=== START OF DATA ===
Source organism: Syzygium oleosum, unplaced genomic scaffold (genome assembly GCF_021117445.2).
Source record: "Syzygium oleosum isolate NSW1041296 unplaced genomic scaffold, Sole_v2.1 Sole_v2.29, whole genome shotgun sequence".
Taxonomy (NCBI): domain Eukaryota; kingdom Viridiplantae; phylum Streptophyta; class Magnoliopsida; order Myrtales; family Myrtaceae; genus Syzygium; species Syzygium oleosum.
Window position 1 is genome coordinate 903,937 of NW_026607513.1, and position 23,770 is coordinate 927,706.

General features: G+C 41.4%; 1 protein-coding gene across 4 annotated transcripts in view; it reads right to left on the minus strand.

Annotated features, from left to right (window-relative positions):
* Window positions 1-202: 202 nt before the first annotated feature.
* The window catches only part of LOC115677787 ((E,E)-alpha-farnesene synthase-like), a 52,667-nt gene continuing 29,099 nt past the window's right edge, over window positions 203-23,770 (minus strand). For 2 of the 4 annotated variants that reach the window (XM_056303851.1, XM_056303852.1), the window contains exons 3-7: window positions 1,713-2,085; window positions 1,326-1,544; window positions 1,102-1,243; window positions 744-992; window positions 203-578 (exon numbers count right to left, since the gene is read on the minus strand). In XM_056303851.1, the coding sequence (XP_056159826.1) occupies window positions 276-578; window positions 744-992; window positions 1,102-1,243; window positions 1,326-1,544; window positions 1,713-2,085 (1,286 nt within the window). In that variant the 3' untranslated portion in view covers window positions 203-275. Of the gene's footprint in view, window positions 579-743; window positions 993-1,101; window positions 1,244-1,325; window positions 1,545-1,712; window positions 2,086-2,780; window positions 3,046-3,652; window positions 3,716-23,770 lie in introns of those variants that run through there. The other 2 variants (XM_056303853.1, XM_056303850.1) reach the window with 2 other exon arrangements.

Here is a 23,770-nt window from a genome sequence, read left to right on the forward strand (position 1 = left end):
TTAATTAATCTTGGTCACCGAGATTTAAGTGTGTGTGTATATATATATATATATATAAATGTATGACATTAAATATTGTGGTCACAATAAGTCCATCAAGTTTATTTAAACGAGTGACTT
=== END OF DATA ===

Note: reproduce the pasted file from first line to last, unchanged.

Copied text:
Source organism: Syzygium oleosum, unplaced genomic scaffold (genome assembly GCF_021117445.2).
Source record: "Syzygium oleosum isolate NSW1041296 unplaced genomic scaffold, Sole_v2.1 Sole_v2.29, whole genome shotgun sequence".
Taxonomy (NCBI): domain Eukaryota; kingdom Viridiplantae; phylum Streptophyta; class Magnoliopsida; order Myrtales; family Myrtaceae; genus Syzygium; species Syzygium oleosum.
Window position 1 is genome coordinate 903,937 of NW_026607513.1, and position 23,770 is coordinate 927,706.

General features: G+C 41.4%; 1 protein-coding gene across 4 annotated transcripts in view; it reads right to left on the minus strand.

Annotated features, from left to right (window-relative positions):
* Window positions 1-202: 202 nt before the first annotated feature.
* The window catches only part of LOC115677787 ((E,E)-alpha-farnesene synthase-like), a 52,667-nt gene continuing 29,099 nt past the window's right edge, over window positions 203-23,770 (minus strand). For 2 of the 4 annotated variants that reach the window (XM_056303851.1, XM_056303852.1), the window contains exons 3-7: window positions 1,713-2,085; window positions 1,326-1,544; window positions 1,102-1,243; window positions 744-992; window positions 203-578 (exon numbers count right to left, since the gene is read on the minus strand). In XM_056303851.1, the coding sequence (XP_056159826.1) occupies window positions 276-578; window positions 744-992; window positions 1,102-1,243; window positions 1,326-1,544; window positions 1,713-2,085 (1,286 nt within the window). In that variant the 3' untranslated portion in view covers window positions 203-275. Of the gene's footprint in view, window positions 579-743; window positions 993-1,101; window positions 1,244-1,325; window positions 1,545-1,712; window positions 2,086-2,780; window positions 3,046-3,652; window positions 3,716-23,770 lie in introns of those variants that run through there. The other 2 variants (XM_056303853.1, XM_056303850.1) reach the window with 2 other exon arrangements.

Here is a 23,770-nt window from a genome sequence, read left to right on the forward strand (position 1 = left end):
TTAATTAATCTTGGTCACCGAGATTTAAGTGTGTGTGTATATATATATATATATATAAATGTATGACATTAAATATTGTGGTCACAATAAGTCCATCAAGTTTATTTAAACGAGTGACTT